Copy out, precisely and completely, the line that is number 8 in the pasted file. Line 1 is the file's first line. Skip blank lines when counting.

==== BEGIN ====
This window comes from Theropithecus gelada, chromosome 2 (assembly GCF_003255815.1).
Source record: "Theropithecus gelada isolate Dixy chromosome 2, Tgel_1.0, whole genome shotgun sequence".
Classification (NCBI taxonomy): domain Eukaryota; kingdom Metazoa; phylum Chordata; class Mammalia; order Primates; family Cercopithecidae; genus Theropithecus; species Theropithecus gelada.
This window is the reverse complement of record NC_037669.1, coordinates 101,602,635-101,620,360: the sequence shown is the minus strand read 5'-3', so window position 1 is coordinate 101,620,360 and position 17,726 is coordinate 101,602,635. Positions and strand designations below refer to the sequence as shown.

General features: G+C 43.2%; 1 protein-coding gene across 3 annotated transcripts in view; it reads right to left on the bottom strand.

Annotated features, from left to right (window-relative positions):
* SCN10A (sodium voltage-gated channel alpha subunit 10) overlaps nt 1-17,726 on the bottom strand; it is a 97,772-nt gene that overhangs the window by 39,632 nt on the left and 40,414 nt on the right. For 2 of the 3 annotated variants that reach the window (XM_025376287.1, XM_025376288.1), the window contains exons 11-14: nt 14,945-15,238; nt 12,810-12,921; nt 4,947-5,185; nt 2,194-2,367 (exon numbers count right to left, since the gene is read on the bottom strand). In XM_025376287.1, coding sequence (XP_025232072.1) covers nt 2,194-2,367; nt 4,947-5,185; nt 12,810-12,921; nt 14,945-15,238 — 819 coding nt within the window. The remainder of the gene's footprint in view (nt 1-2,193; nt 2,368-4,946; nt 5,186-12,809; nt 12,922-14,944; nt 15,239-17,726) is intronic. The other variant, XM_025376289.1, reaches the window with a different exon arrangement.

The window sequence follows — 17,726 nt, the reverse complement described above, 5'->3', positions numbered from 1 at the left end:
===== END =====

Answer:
The window sequence follows — 17,726 nt, the reverse complement described above, 5'->3', positions numbered from 1 at the left end: